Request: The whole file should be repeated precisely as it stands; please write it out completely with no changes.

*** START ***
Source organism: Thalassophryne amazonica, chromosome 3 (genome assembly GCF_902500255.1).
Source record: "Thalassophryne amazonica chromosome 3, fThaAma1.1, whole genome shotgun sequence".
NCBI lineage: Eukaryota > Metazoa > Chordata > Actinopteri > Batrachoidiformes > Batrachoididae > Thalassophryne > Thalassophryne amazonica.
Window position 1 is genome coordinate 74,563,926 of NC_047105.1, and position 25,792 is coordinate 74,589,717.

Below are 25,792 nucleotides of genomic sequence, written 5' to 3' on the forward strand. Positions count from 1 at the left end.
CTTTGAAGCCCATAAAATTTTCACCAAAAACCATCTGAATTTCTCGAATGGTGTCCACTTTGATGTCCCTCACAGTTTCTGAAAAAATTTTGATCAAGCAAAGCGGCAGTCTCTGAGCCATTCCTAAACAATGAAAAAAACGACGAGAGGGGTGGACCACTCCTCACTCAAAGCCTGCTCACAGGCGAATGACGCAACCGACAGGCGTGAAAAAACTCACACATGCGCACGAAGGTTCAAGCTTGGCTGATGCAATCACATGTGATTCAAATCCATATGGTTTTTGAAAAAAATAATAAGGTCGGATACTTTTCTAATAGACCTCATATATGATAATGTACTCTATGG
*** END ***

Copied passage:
Source organism: Thalassophryne amazonica, chromosome 3 (genome assembly GCF_902500255.1).
Source record: "Thalassophryne amazonica chromosome 3, fThaAma1.1, whole genome shotgun sequence".
NCBI lineage: Eukaryota > Metazoa > Chordata > Actinopteri > Batrachoidiformes > Batrachoididae > Thalassophryne > Thalassophryne amazonica.
Window position 1 is genome coordinate 74,563,926 of NC_047105.1, and position 25,792 is coordinate 74,589,717.

Below are 25,792 nucleotides of genomic sequence, written 5' to 3' on the forward strand. Positions count from 1 at the left end.
CTTTGAAGCCCATAAAATTTTCACCAAAAACCATCTGAATTTCTCGAATGGTGTCCACTTTGATGTCCCTCACAGTTTCTGAAAAAATTTTGATCAAGCAAAGCGGCAGTCTCTGAGCCATTCCTAAACAATGAAAAAAACGACGAGAGGGGTGGACCACTCCTCACTCAAAGCCTGCTCACAGGCGAATGACGCAACCGACAGGCGTGAAAAAACTCACACATGCGCACGAAGGTTCAAGCTTGGCTGATGCAATCACATGTGATTCAAATCCATATGGTTTTTGAAAAAAATAATAAGGTCGGATACTTTTCTAATAGACCTCATATATGATAATGTACTCTATGG